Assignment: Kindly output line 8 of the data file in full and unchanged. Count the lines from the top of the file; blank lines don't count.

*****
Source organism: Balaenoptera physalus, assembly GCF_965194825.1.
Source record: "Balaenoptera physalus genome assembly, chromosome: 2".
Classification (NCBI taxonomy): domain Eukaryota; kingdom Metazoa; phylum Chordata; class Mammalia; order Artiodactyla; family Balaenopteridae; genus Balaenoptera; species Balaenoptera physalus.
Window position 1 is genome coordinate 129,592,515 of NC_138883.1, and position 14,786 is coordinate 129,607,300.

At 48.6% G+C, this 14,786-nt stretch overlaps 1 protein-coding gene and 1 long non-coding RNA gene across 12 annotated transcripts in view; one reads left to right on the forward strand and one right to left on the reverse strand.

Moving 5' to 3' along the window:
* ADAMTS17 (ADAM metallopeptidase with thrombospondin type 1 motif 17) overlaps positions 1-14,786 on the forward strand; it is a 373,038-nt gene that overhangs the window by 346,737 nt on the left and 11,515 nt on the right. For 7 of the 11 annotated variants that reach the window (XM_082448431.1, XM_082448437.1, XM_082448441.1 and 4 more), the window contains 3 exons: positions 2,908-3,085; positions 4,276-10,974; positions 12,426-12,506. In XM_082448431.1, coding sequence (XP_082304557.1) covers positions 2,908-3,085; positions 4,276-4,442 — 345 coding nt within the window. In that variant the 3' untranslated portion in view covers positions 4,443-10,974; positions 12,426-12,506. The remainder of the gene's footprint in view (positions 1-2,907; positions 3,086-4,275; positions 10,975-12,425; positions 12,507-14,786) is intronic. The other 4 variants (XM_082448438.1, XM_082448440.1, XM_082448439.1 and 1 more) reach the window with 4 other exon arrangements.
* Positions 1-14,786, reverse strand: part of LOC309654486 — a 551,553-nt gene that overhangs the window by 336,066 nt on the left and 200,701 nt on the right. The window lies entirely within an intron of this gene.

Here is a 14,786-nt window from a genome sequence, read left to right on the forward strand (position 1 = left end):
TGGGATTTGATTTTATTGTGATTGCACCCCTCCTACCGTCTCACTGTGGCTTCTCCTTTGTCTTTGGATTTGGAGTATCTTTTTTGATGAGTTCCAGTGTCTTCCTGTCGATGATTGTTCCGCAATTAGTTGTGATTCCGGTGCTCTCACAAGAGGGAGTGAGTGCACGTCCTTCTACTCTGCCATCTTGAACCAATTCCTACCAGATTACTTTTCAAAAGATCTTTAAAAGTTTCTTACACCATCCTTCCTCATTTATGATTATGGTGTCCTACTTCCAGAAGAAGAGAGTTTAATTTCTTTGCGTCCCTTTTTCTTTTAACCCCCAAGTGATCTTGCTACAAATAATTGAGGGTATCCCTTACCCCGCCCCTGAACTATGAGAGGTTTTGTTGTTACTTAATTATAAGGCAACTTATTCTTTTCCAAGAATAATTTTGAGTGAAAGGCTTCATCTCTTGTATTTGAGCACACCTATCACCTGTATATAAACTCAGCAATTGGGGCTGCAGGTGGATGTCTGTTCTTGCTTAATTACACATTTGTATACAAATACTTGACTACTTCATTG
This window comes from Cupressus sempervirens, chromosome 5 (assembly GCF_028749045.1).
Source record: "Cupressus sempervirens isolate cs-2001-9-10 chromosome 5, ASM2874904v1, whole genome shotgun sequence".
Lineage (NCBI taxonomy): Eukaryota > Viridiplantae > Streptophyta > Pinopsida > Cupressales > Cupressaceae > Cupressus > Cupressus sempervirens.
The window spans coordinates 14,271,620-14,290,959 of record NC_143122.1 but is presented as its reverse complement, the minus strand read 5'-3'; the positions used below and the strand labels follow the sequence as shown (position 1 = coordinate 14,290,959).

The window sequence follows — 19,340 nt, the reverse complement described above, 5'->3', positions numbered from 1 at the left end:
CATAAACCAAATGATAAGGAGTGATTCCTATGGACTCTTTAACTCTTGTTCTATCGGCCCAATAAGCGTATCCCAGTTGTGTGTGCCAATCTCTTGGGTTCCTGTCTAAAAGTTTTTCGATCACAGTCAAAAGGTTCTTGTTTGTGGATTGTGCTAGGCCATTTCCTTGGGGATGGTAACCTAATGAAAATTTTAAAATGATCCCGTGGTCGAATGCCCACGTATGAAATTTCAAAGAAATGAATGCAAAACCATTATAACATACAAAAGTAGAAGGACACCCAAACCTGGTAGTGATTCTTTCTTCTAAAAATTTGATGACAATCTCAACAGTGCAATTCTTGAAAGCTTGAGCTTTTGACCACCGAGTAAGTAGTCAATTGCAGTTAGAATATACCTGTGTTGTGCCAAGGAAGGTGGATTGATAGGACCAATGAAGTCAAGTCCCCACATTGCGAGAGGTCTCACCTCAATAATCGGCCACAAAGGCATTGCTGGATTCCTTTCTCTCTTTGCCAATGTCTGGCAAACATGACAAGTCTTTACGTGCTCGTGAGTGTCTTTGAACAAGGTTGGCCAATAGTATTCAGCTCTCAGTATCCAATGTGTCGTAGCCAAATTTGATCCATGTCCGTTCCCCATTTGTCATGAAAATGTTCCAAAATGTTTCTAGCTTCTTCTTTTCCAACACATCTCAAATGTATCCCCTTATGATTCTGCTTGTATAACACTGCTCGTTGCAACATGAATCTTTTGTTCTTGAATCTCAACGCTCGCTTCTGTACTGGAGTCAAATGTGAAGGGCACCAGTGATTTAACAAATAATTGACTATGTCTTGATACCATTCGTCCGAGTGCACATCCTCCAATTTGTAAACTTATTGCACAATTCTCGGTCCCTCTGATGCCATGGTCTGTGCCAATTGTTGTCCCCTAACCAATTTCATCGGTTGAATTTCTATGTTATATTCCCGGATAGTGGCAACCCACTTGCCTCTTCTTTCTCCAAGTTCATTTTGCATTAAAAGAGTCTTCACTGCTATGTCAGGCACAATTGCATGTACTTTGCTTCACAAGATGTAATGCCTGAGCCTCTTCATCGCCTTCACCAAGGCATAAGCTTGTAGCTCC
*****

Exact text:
* Positions 1-14,786, reverse strand: part of LOC309654486 — a 551,553-nt gene that overhangs the window by 336,066 nt on the left and 200,701 nt on the right. The window lies entirely within an intron of this gene.